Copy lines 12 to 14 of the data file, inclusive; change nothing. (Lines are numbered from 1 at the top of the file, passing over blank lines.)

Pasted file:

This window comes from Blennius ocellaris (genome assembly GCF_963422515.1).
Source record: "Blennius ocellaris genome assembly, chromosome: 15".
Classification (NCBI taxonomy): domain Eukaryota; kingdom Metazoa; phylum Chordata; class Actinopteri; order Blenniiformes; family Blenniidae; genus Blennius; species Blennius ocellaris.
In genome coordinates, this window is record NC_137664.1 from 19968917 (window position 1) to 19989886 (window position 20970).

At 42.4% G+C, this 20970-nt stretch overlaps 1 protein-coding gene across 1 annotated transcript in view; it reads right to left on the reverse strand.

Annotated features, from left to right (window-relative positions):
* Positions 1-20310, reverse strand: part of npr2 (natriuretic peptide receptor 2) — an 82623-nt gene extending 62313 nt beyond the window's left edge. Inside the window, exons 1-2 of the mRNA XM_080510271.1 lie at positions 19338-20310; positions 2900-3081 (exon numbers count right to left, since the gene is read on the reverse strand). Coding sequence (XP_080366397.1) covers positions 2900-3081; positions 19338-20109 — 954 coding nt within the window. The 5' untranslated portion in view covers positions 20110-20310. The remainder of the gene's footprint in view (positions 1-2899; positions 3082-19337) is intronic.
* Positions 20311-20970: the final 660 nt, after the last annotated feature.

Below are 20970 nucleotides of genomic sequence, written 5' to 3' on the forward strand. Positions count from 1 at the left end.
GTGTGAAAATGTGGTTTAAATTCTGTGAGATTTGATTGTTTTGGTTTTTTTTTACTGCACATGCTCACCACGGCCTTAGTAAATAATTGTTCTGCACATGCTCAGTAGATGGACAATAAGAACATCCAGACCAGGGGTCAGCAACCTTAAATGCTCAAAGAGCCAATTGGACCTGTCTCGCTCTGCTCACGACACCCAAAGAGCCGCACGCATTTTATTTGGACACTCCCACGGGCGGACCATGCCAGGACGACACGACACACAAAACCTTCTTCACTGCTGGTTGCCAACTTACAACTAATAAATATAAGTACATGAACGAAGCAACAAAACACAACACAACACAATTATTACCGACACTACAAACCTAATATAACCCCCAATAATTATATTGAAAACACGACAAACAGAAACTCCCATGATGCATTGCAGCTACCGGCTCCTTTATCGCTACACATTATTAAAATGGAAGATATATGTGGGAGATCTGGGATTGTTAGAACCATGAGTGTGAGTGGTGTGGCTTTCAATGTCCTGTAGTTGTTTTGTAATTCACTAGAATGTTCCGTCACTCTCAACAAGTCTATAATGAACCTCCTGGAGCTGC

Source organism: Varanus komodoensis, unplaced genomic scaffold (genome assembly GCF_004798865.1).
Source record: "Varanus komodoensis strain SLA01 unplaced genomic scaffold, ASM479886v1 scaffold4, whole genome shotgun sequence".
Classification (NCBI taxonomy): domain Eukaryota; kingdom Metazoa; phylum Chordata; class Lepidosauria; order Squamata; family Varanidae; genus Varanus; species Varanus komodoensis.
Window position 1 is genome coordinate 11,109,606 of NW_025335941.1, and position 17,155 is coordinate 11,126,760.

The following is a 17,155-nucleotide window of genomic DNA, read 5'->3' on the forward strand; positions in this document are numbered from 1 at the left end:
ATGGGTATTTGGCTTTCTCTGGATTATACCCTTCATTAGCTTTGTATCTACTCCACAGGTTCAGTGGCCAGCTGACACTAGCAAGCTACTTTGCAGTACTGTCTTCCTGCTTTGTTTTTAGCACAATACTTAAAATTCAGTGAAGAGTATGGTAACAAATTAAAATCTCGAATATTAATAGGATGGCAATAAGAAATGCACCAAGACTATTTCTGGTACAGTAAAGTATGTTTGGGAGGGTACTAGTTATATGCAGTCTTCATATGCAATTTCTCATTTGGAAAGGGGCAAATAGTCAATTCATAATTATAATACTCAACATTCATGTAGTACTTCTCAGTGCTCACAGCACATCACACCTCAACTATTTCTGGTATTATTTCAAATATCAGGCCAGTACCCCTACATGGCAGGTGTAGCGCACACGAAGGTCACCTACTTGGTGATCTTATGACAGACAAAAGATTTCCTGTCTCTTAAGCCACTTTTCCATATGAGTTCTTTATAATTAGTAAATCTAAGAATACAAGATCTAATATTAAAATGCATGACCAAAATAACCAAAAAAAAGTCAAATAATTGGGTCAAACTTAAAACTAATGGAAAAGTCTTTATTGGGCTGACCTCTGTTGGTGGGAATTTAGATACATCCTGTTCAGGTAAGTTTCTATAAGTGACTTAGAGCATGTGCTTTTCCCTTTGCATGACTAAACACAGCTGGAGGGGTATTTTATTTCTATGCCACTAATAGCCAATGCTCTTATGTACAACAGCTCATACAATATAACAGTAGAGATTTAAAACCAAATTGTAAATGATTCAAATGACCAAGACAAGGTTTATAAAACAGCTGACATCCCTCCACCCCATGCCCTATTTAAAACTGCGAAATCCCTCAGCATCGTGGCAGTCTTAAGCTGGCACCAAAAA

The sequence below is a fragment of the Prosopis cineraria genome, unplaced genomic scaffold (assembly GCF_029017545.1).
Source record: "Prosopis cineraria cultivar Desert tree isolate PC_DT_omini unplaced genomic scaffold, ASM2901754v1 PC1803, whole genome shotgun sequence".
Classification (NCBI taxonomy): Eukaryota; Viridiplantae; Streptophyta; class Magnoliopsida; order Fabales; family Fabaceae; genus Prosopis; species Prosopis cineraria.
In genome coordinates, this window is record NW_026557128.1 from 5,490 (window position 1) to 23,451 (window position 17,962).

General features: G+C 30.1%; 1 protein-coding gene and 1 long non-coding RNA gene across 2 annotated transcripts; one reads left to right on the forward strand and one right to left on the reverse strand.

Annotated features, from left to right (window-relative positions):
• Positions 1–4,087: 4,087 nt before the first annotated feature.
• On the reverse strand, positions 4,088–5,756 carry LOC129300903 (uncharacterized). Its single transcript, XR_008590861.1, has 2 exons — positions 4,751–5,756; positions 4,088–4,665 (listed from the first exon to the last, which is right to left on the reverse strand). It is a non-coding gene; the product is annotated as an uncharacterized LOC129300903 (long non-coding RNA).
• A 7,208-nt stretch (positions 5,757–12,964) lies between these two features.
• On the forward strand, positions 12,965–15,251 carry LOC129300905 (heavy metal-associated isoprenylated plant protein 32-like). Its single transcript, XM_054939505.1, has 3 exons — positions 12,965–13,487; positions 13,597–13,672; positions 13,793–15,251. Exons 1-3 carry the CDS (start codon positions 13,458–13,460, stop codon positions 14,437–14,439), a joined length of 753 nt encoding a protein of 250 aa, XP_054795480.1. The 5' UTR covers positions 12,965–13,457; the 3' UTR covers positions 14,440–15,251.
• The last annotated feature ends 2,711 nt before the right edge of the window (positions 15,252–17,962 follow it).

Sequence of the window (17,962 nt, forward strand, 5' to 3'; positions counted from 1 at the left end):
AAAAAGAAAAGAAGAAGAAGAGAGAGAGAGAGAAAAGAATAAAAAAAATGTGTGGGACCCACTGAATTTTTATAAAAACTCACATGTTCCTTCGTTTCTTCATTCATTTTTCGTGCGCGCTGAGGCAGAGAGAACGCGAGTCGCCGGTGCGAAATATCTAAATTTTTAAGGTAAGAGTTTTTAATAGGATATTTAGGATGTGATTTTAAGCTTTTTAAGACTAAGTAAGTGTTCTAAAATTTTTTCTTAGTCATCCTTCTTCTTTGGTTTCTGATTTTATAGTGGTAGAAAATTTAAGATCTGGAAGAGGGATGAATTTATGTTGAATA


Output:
Source record: "Varanus komodoensis strain SLA01 unplaced genomic scaffold, ASM479886v1 scaffold4, whole genome shotgun sequence".
Classification (NCBI taxonomy): domain Eukaryota; kingdom Metazoa; phylum Chordata; class Lepidosauria; order Squamata; family Varanidae; genus Varanus; species Varanus komodoensis.
Window position 1 is genome coordinate 11,109,606 of NW_025335941.1, and position 17,155 is coordinate 11,126,760.